Since the job requirements are likely fairly similar, it’s not hard to imagine these injury percentages being equivalent here in Canada.

As a firefighter, what does that mean to you?

Quite simply, firefighting is a high risk, dangerous profession!

These types of injuries can cause all sorts of problems, both personally and professionally.

  • Lost time at work
  • Inability to safely complete physical job requirements
  • Placement on modified duties
  • Risk of further injury or disability
  • Challenges with everyday tasks such as playing with kids, exercising
  • Drop in morale and confidence
  • Increased rates of frustration, depression due to pain and dysfunction

So what can you do to protect yourself?

In our opinion, there are two things you can do to put yourself in the best possible position to have not only a long, safe career as a fire fighting professional, but also a healthy life outside of work as well.

Photo Credit: AMagill

“An ounce of prevention is worth a pound of cure”

The first item is simply represented by the quote above. This means decreasing your risk before you get hurt. This means doing all you can to make sure your body is in the best possible position to tolerate the rigors of your specific work tasks: that your shoulders and rotator cuff are strong enough to pull heavy hoses, that your legs can tolerate repeatedly climbing ladders in full gear, that your back and core are tough enough to withstand crawling through dangerous terrain, or smashing down walls.

Research has shown that having your body conditioned by improving certain fitness factors, much like a professional athlete, will allow you to perform safely at the highest levels possible, with the lowest risk of injury (2, 3).

These factors include:

  • Improving your cardiovascular fitness and stamina to buffer against thermal stress
  • Augmenting anaerobic capacity, allowing you to perform bursts of high intensity work such as breaking down walls and doors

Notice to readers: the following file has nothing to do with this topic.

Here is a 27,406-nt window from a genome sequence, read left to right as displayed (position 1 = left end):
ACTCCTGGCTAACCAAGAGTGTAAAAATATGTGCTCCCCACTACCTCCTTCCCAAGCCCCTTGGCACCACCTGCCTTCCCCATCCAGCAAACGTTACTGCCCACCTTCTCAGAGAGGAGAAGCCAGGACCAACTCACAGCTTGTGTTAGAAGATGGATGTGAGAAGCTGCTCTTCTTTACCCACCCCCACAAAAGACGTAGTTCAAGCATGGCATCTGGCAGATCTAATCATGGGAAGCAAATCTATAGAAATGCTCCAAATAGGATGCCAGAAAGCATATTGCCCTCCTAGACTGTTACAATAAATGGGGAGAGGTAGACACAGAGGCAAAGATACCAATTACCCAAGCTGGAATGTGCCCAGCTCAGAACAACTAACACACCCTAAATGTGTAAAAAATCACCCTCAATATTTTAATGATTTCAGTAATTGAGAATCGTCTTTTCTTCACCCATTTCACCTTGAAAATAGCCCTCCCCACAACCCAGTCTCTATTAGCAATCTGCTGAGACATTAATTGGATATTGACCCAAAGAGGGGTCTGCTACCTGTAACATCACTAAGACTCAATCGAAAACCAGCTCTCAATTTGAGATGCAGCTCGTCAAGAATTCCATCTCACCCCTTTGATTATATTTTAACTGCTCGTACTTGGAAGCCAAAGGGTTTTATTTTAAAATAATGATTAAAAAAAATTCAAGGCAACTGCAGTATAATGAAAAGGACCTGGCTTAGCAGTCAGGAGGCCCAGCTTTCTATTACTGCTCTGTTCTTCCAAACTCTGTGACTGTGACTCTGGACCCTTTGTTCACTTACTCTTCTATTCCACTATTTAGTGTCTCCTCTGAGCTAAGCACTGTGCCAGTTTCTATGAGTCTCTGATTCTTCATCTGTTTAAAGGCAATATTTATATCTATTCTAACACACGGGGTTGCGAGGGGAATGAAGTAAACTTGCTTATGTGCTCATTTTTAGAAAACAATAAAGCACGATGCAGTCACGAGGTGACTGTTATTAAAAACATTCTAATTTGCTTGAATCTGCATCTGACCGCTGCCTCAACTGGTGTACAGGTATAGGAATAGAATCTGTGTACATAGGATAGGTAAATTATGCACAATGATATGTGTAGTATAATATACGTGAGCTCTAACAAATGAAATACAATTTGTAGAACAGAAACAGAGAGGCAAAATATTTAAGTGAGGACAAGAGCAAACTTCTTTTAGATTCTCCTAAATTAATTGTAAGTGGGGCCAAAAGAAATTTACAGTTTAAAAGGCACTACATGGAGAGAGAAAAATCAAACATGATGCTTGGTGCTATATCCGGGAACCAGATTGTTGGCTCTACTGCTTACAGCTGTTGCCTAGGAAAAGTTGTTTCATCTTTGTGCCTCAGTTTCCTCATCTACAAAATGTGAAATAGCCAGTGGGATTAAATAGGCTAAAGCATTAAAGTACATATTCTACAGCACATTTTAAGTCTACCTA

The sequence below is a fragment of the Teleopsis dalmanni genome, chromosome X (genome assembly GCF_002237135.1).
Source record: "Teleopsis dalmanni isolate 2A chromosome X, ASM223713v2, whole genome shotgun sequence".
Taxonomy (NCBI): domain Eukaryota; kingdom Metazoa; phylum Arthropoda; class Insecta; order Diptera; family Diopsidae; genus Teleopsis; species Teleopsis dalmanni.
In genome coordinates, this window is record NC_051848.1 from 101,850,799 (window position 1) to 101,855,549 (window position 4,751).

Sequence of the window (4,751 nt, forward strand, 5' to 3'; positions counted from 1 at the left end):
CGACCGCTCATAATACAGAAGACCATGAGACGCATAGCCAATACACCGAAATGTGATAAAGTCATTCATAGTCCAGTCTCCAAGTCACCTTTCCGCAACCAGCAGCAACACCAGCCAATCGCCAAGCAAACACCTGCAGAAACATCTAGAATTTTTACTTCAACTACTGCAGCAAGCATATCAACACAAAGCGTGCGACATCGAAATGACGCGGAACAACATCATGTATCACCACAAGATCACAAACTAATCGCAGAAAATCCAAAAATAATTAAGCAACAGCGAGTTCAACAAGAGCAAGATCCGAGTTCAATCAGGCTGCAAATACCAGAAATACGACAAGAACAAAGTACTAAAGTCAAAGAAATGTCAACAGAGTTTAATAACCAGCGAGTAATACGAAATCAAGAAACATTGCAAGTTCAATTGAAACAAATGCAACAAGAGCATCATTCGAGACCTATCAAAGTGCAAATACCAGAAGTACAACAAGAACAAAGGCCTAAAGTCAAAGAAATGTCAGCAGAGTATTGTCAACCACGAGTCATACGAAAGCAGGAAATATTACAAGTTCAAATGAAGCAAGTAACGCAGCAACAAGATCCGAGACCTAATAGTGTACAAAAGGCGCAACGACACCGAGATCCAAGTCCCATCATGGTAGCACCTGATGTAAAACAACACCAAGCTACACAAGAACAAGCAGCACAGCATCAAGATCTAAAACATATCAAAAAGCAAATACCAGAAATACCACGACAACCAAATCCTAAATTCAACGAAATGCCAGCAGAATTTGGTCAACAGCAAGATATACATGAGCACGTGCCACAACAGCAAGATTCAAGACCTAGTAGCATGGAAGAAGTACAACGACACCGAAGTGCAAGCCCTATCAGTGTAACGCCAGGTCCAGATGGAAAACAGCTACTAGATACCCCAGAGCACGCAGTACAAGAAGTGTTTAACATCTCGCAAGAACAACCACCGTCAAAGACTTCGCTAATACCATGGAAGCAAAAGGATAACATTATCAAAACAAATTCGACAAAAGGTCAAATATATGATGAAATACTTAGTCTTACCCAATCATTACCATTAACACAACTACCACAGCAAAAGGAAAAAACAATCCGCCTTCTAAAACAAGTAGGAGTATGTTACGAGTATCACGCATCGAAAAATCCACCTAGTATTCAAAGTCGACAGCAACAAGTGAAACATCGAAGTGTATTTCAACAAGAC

• Bolstering muscular strength and endurance to help you lift, carry, and drag anything you need to, with greater ease and less strain on your body
  • Optimizing core strength to protect your back against potentially harmful job-specific movement patterns
  • Maximize shoulder stability to avoid disastrous rotator cuff or shoulder injuries

Photo Credit: Joshua Sherurcij

By addressing these important fitness factors before you’re injured and increasing your body’s capacity to tolerate profession-specific stresses in a preventative fashion, you can avoid the unnecessary aggravation and pain of common firefighter sprain/strain injuries to your shoulders and rotator cuff, your neck, your back (upper/lower), or your knees and legs. Your workplace benefits package may cover treatments with highly trained physiotherapists and chiropractors who possess specialized knowledge of your job-specific needs, so be smart – Think prevention, not rehabilitation

“You don’t fix the problem until you define it” John W Snow

Secondly, it’s imperative to treat and rehabilitate your existing injuries properly the first time. This means not just dealing with symptoms and giving you a band-aid solution. These only work superficially, but don’t really fix the problem. Proper treatment and rehab should first involve a comprehensive and thorough assessment to find out the underlying causes and risk factors relating to your injury and it should include a complete treatment plan which addresses them in a task specific, functional manner.

Let’s use the example of a firefighter with low back pain. An assessment would look at the typical positions or movements this individual is exposed to throughout the day:

  • Do they slouch?
  • Do they bend or twist through their back too much?
  • Do they bend forward and backward repeatedly?
  • Do they twist and turn through the wrong parts of the spine?

During treatment, specific exercises or interventions would be implemented to reduce pain, address problem areas, and protect against further injury. These can include:

  • Postural corrections
  • Hip mobility drills
  • Core strengthening exercises
  • Functional retraining

Photo Credit: Joshua Sherurcij

This comprehensive assessment and treatment approach not only treats your injury, it also improves your performance. Not as an afterthought. Not as an aside. But as an integral part of your rehabilitation program.

At Primal Human Performance, we’re focused on specialized treatment for emergency service professionals.  Our practitioners, using a variety of specialized assessment, treatment, and therapy techniques, can diagnose your problem and trace it back to the root causes. From here, we will design and implement an individualized treatment plan that will not only deal with the causes of your injury and get you out of pain, but also take your performance to the next level in the shortest time possible.

Yours in Optimal Health,

Dev Chengkalath, Physiotherapist and Katie Au, Chiropractor


(1) Patterns of firefighter fireground injuries. Karter, MJ. National Fire Protection Association, Fire Analysis and Research Division. May 2009.
(2) Curr Sports Med Rep. 2011 May-Jun;10(3):167-72. Firefighter fitness: improving performance and preventing injuries and fatalities. Smith DL.
(3) J Occup Environ Med. 2010 Mar;52(3):336-9. Implementation of a physician-organized wellness regime (POWR) enforcing the 2007 NFPA standard 1582: injury rate reduction and associated cost savings. Leffer M, Grizzell T.